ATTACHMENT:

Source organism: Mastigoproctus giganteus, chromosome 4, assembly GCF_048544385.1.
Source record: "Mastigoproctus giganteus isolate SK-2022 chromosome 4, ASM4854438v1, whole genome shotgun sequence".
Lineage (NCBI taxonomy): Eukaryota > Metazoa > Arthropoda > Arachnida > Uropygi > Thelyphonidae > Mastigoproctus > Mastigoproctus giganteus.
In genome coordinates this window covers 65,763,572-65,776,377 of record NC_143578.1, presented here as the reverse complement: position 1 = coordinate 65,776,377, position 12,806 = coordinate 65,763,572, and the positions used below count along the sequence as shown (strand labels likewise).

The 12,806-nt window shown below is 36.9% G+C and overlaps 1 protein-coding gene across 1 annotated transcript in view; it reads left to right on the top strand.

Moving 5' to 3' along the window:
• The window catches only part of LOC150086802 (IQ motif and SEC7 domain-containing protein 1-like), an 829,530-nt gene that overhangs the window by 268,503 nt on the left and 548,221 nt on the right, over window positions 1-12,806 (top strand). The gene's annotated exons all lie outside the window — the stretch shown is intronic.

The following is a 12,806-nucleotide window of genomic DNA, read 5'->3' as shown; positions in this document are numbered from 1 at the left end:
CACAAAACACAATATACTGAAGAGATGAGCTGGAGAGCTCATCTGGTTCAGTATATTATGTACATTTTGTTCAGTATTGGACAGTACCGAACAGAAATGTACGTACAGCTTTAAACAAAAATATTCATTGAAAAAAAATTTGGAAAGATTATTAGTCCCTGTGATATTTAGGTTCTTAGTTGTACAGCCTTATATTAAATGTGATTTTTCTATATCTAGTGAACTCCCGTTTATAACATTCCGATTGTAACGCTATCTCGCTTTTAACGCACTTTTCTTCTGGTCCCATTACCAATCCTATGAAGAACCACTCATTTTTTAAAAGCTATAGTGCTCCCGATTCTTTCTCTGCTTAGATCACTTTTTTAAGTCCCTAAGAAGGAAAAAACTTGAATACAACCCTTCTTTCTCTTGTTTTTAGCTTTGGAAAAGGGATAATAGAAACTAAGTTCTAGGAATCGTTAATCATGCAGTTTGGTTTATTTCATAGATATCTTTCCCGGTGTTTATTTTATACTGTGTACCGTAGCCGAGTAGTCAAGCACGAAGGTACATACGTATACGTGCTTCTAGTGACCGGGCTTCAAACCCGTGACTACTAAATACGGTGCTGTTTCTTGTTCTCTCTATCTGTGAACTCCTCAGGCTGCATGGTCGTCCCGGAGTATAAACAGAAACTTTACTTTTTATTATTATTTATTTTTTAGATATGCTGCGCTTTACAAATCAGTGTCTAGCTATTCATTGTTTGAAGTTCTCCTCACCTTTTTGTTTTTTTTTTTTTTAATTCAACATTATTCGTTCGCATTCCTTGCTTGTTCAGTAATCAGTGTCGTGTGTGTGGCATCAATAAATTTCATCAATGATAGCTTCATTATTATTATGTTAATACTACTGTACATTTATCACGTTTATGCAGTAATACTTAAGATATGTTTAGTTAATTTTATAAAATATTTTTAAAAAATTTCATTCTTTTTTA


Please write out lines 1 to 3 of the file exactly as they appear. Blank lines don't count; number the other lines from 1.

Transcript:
Source organism: Mastigoproctus giganteus, chromosome 4, assembly GCF_048544385.1.
Source record: "Mastigoproctus giganteus isolate SK-2022 chromosome 4, ASM4854438v1, whole genome shotgun sequence".
Lineage (NCBI taxonomy): Eukaryota > Metazoa > Arthropoda > Arachnida > Uropygi > Thelyphonidae > Mastigoproctus > Mastigoproctus giganteus.